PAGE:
id: 06592110
dt: b
an: 2016e.00555
au: Klein, Felix
ti: Elementary mathematics from a higher standpoint. Volume I: Arithmetic,
algebra, analysis. Translated from the 4th German edition by Gert
Schubring.
so: Berlin: Springer (ISBN 978-3-662-49440-0/pbk; 978-3-662-49442-4/ebook;
978-3-662-49515-5/set). xx, 312~p. (2016).
py: 2016
pu: Berlin: Springer
la: EN
cc: F10 H40 I10
ut:
ci: Zbl 1341.51001; Zbl 1339.26002; Zbl 0006.24206
li: doi:10.1007/978-3-662-49442-4
ab: Publisher’s description: These three volumes constitute the first
complete English translation of Felix Klein’s seminal series
“Elementarmathematik vom höheren Standpunkte aus". “Complete" has
a twofold meaning here: First, there now exists a translation of volume
III into English, while until today the only translation had been into
Chinese. Second, the English versions of volume I and II had omitted
several, even extended parts of the original, while we now present a
complete revised translation into modern English. The volumes, first
published between 1902 and 1908, are lecture notes of courses that
Klein offered to future mathematics teachers, realizing a new form of
teacher training that remained valid and effective until today: Klein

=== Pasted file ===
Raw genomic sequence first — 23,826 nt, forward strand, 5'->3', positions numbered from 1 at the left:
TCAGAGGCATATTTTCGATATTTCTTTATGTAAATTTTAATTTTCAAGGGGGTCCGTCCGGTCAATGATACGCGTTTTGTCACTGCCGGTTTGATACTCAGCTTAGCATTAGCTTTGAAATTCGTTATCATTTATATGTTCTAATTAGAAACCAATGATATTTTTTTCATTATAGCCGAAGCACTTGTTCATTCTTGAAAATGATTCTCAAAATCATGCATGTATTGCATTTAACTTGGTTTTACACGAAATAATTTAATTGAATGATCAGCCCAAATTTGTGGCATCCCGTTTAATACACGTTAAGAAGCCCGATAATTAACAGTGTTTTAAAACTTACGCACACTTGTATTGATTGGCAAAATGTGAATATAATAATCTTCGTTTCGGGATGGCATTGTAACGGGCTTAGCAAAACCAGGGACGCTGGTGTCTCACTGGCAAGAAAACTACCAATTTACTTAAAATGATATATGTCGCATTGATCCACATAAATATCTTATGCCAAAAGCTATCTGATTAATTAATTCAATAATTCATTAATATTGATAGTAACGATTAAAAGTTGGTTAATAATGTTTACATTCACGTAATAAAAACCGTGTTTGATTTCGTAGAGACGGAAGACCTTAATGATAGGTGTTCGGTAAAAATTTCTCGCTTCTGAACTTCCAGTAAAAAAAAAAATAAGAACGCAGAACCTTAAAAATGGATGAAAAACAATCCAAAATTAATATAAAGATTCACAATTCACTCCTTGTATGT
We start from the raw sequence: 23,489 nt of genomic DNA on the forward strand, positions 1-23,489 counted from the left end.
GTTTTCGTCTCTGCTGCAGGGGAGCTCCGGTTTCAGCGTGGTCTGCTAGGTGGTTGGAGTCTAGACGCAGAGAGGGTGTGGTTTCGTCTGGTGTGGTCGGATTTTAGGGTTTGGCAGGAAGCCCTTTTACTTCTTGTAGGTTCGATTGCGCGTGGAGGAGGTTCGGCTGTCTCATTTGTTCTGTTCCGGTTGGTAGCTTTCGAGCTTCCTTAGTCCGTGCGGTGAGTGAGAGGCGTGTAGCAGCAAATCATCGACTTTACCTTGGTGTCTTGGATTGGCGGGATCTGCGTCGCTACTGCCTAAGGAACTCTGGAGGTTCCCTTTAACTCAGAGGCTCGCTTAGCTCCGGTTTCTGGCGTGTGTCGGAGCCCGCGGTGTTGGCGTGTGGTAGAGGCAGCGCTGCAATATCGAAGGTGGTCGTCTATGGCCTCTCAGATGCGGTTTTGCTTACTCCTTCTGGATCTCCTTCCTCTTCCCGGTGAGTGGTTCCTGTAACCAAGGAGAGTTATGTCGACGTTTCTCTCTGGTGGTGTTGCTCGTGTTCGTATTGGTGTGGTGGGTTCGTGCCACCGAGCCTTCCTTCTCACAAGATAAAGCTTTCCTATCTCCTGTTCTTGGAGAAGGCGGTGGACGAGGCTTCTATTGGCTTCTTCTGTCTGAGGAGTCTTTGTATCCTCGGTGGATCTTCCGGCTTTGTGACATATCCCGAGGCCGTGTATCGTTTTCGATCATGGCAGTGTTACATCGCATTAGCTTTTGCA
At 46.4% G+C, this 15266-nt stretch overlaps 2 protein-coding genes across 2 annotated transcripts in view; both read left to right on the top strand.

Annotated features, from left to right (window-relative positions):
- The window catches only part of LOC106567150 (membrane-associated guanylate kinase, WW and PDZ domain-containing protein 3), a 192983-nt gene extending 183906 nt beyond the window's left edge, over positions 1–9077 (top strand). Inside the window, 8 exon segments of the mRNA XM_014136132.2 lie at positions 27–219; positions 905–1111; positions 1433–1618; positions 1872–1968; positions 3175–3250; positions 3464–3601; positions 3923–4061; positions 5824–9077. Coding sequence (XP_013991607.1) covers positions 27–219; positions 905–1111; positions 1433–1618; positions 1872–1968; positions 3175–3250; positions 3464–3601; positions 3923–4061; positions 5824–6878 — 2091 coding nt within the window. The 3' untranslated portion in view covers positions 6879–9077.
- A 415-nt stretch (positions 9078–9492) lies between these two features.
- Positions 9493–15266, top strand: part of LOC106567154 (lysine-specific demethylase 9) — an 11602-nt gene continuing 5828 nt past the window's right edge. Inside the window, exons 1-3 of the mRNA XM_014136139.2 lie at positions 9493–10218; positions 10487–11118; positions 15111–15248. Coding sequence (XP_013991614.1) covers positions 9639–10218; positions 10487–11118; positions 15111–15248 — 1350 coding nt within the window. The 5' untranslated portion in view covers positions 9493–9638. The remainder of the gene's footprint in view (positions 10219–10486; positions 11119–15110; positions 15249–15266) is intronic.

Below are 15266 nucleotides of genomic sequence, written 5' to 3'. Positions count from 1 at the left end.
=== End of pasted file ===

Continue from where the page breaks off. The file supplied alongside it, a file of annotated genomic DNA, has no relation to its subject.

leads the students to gain a more comprehensive and methodological
point of view on school mathematics. The volumes enable us to
understand Klein’s far-reaching conception of elementarisation, of
the “elementary from a higher standpoint", in its implementation for
school mathematics. This volume I is devoted to what Klein calls the
three big “A’s": arithmetic, algebra and analysis. They are
presented and discussed always together with a dimension of geometric
interpretation and visualisation ‒ given his epistemological
viewpoint of mathematics being based in space intuition. A particularly
revealing example for elementarisation is his chapter on the
transcendence of e and p, where he succeeds in giving concise yet well
accessible proofs for the transcendence of these two numbers. It is in
this volume that Klein makes his famous statement about the double
discontinuity between mathematics teaching at schools and at
universities ‒ it was his major aim to overcome this discontinuity.
For Volumes II and III see [Zbl 1341.51001; Zbl 1339.26002]. See the
review of the original German edition in [Zbl 0006.24206].
rv: